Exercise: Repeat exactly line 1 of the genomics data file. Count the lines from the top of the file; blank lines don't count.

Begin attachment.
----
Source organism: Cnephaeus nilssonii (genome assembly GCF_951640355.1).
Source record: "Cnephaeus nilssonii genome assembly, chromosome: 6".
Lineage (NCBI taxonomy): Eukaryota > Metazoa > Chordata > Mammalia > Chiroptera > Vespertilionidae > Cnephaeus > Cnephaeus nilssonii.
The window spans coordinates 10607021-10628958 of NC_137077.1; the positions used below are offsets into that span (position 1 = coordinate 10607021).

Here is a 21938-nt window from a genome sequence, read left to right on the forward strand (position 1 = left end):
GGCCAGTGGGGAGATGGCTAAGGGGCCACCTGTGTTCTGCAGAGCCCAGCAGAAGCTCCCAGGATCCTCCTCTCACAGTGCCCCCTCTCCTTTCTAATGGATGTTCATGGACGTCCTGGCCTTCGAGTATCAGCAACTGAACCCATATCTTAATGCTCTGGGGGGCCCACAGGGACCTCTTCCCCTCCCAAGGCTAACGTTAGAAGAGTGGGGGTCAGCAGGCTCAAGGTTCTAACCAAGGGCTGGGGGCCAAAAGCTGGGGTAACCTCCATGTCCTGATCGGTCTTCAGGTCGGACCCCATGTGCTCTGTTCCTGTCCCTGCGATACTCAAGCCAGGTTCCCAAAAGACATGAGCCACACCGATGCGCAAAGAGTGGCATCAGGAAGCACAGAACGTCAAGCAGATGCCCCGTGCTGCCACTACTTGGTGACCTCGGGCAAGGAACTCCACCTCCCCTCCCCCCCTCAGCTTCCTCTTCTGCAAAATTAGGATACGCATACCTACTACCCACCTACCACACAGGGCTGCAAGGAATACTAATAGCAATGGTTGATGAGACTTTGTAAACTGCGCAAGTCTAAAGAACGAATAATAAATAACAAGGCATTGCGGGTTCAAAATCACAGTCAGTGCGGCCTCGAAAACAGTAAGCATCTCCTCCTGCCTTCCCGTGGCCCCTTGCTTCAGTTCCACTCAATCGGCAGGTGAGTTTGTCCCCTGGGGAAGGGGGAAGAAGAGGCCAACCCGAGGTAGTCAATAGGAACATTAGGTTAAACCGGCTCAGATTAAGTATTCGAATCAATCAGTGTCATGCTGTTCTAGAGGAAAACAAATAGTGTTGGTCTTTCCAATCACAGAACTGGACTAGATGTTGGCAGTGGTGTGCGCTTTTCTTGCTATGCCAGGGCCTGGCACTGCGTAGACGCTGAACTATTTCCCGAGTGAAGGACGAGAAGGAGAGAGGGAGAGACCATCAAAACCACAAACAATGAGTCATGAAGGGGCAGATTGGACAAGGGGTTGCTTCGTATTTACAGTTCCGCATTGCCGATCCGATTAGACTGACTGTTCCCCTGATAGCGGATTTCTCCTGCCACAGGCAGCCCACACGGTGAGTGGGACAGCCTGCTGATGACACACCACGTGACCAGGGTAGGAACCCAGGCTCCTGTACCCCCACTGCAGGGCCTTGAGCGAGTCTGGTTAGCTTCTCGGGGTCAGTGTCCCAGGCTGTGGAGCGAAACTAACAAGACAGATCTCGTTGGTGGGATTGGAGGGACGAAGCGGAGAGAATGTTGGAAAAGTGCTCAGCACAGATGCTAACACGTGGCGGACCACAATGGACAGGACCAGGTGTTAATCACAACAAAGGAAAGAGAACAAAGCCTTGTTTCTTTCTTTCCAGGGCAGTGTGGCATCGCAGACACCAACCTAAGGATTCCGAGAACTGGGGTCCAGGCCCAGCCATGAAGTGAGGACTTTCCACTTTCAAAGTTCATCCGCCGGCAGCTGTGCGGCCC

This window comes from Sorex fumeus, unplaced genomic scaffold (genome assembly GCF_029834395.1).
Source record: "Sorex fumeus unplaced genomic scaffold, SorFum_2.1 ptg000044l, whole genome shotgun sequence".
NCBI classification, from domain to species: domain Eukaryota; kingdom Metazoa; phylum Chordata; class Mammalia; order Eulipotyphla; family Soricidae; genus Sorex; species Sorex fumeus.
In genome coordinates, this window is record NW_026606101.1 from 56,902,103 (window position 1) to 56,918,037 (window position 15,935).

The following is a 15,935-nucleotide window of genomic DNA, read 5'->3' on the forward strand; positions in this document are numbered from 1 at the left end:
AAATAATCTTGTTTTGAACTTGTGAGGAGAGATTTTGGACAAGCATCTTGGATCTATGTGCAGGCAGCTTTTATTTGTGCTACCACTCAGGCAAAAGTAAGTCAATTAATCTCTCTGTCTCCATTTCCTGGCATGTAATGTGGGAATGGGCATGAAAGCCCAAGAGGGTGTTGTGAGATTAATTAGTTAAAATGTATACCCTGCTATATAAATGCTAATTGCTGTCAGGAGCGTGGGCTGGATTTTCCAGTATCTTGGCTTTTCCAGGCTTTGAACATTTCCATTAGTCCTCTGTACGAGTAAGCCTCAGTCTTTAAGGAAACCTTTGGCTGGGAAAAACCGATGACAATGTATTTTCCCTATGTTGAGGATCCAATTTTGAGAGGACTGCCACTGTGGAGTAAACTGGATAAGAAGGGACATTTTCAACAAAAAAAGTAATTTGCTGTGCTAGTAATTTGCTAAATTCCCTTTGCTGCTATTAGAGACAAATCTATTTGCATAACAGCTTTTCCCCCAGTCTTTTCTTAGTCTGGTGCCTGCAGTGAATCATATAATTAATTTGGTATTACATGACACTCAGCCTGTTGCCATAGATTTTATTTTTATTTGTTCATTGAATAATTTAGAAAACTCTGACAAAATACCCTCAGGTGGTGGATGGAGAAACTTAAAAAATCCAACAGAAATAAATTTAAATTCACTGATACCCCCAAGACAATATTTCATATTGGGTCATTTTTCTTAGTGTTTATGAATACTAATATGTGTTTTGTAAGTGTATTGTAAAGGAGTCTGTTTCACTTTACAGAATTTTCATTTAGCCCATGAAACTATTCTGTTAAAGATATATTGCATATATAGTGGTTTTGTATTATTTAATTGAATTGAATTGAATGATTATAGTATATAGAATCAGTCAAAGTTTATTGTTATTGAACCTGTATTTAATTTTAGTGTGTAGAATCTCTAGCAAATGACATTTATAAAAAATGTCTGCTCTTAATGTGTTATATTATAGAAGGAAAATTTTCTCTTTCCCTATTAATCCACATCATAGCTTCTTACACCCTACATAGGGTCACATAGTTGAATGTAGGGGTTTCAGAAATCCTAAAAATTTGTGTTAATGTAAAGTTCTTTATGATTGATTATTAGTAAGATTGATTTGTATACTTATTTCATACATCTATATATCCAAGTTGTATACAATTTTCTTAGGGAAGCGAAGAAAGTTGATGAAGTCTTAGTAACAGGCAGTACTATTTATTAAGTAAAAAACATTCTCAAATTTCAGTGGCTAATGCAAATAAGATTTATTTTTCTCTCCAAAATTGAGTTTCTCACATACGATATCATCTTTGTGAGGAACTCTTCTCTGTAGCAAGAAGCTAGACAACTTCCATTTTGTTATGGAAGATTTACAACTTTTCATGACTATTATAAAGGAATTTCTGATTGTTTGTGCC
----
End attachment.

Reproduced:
Source organism: Cnephaeus nilssonii (genome assembly GCF_951640355.1).